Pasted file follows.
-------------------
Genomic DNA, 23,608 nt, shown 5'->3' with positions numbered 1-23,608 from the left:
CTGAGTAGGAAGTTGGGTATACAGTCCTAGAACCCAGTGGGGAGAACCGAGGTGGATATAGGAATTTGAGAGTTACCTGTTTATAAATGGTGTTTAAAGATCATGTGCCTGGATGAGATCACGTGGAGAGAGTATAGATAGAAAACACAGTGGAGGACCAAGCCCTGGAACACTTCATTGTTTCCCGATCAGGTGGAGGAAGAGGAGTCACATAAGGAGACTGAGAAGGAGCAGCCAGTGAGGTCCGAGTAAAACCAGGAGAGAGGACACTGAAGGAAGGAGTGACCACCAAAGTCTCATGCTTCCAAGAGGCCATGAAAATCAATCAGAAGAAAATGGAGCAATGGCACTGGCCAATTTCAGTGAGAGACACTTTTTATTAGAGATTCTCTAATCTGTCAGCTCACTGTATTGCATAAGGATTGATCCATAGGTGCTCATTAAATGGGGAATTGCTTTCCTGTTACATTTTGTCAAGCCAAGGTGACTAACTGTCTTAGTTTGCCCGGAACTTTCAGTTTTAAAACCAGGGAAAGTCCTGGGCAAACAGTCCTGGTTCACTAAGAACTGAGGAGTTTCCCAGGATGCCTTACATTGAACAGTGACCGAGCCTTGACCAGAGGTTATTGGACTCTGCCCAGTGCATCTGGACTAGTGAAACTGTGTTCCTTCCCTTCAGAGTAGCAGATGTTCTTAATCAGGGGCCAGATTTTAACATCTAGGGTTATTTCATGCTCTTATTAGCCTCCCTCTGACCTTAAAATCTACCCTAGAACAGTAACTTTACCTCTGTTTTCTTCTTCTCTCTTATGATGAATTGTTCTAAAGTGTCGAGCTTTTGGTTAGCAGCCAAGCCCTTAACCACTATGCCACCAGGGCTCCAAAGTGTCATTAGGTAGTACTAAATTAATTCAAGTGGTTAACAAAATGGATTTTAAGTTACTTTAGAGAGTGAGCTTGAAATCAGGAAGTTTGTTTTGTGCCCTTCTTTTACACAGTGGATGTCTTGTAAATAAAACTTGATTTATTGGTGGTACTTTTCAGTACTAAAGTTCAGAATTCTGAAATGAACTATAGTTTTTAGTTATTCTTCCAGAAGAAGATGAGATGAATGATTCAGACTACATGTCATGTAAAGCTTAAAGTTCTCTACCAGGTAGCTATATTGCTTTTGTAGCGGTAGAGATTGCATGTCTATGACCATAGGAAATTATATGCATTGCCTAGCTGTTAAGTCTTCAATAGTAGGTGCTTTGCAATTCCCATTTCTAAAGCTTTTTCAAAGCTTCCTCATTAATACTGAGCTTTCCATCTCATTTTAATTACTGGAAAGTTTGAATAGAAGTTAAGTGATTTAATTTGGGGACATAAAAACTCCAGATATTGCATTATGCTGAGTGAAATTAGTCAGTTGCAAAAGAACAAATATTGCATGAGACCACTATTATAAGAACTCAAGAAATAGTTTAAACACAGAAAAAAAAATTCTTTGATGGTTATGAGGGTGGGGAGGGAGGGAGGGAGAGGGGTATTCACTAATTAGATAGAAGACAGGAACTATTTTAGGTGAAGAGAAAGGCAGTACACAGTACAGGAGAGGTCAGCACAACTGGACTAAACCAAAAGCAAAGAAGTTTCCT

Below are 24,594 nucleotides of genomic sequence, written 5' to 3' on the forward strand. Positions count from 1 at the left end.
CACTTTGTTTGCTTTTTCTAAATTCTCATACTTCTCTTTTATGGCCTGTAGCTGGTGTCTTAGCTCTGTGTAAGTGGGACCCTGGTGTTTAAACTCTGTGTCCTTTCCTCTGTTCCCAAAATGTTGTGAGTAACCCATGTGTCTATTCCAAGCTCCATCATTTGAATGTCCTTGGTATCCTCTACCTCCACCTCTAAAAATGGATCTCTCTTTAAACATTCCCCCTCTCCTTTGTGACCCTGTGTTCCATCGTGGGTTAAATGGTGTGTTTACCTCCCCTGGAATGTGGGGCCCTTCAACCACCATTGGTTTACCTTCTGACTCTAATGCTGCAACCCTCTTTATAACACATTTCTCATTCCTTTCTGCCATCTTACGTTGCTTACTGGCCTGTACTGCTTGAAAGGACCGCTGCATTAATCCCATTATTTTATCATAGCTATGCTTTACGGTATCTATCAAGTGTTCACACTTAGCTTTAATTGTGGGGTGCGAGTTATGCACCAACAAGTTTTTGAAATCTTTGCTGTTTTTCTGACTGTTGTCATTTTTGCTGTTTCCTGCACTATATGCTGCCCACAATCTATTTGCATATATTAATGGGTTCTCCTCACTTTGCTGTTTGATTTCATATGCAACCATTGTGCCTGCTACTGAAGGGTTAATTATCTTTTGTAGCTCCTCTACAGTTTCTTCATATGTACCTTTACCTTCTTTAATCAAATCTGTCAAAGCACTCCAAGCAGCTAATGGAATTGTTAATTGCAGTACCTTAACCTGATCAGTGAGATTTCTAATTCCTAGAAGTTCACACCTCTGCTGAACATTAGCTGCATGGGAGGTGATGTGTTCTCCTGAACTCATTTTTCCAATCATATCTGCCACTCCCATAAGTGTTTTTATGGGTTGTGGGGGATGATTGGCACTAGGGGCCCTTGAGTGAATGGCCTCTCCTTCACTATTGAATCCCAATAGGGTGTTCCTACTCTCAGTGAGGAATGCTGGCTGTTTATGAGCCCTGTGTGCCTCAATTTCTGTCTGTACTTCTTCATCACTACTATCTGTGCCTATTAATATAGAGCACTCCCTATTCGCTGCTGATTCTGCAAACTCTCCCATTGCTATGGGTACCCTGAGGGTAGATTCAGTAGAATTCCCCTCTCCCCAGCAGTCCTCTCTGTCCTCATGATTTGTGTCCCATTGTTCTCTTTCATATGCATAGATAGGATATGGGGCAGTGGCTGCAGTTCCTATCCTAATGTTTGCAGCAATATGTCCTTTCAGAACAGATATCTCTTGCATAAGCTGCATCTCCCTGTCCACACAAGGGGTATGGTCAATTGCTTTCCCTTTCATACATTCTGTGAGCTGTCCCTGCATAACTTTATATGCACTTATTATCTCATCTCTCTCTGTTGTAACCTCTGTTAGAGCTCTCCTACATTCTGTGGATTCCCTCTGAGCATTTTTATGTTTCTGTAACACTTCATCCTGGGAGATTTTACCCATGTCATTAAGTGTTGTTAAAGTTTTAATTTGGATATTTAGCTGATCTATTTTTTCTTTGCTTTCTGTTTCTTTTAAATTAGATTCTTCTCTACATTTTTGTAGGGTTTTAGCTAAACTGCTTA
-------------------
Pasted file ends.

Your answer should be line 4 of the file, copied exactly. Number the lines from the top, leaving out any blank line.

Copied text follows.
CACTTTGTTTGCTTTTTCTAAATTCTCATACTTCTCTTTTATGGCCTGTAGCTGGTGTCTTAGCTCTGTGTAAGTGGGACCCTGGTGTTTAAACTCTGTGTCCTTTCCTCTGTTCCCAAAATGTTGTGAGTAACCCATGTGTCTATTCCAAGCTCCATCATTTGAATGTCCTTGGTATCCTCTACCTCCACCTCTAAAAATGGATCTCTCTTTAAACATTCCCCCTCTCCTTTGTGACCCTGTGTTCCATCGTGGGTTAAATGGTGTGTTTACCTCCCCTGGAATGTGGGGCCCTTCAACCACCATTGGTTTACCTTCTGACTCTAATGCTGCAACCCTCTTTATAACACATTTCTCATTCCTTTCTGCCATCTTACGTTGCTTACTGGCCTGTACTGCTTGAAAGGACCGCTGCATTAATCCCATTATTTTATCATAGCTATGCTTTACGGTATCTATCAAGTGTTCACACTTAGCTTTAATTGTGGGGTGCGAGTTATGCACCAACAAGTTTTTGAAATCTTTGCTGTTTTTCTGACTGTTGTCATTTTTGCTGTTTCCTGCACTATATGCTGCCCACAATCTATTTGCATATATTAATGGGTTCTCCTCACTTTGCTGTTTGATTTCATATGCAACCATTGTGCCTGCTACTGAAGGGTTAATTATCTTTTGTAGCTCCTCTACAGTTTCTTCATATGTACCTTTACCTTCTTTAATCAAATCTGTCAAAGCACTCCAAGCAGCTAATGGAATTGTTAATTGCAGTACCTTAACCTGATCAGTGAGATTTCTAATTCCTAGAAGTTCACACCTCTGCTGAACATTAGCTGCATGGGAGGTGATGTGTTCTCCTGAACTCATTTTTCCAATCATATCTGCCACTCCCATAAGTGTTTTTATGGGTTGTGGGGGATGATTGGCACTAGGGGCCCTTGAGTGAATGGCCTCTCCTTCACTATTGAATCCCAATAGGGTGTTCCTACTCTCAGTGAGGAATGCTGGCTGTTTATGAGCCCTGTGTGCCTCAATTTCTGTCTGTACTTCTTCATCACTACTATCTGTGCCTATTAATATAGAGCACTCCCTATTCGCTGCTGATTCTGCAAACTCTCCCATTGCTATGGGTACCCTGAGGGTAGATTCAGTAGAATTCCCCTCTCCCCAGCAGTCCTCTCTGTCCTCATGATTTGTGTCCCATTGTTCTCTTTCATATGCATAGATAGGATATGGGGCAGTGGCTGCAGTTCCTATCCTAATGTTTGCAGCAATATGTCCTTTCAGAACAGATATCTCTTGCATAAGCTGCATCTCCCTGTCCACACAAGGGGTATGGTCAATTGCTTTCCCTTTCATACATTCTGTGAGCTGTCCCTGCATAACTTTATATGCACTTATTATCTCATCTCTCTCTGTTGTAACCTCTGTTAGAGCTCTCCTACATTCTGTGGATTCCCTCTGAGCATTTTTATGTTTCTGTAACACTTCATCCTGGGAGATTTTACCCATGTCATTAAGTGTTGTTAAAGTTTTAATTTGGATATTTAGCTGATCTATTTTTTCTTTGCTTTCTGTTTCTTTTAAATTAGATTCTTCTCTACATTTTTGTAGGGTTTTAGCTAAACTGCTTA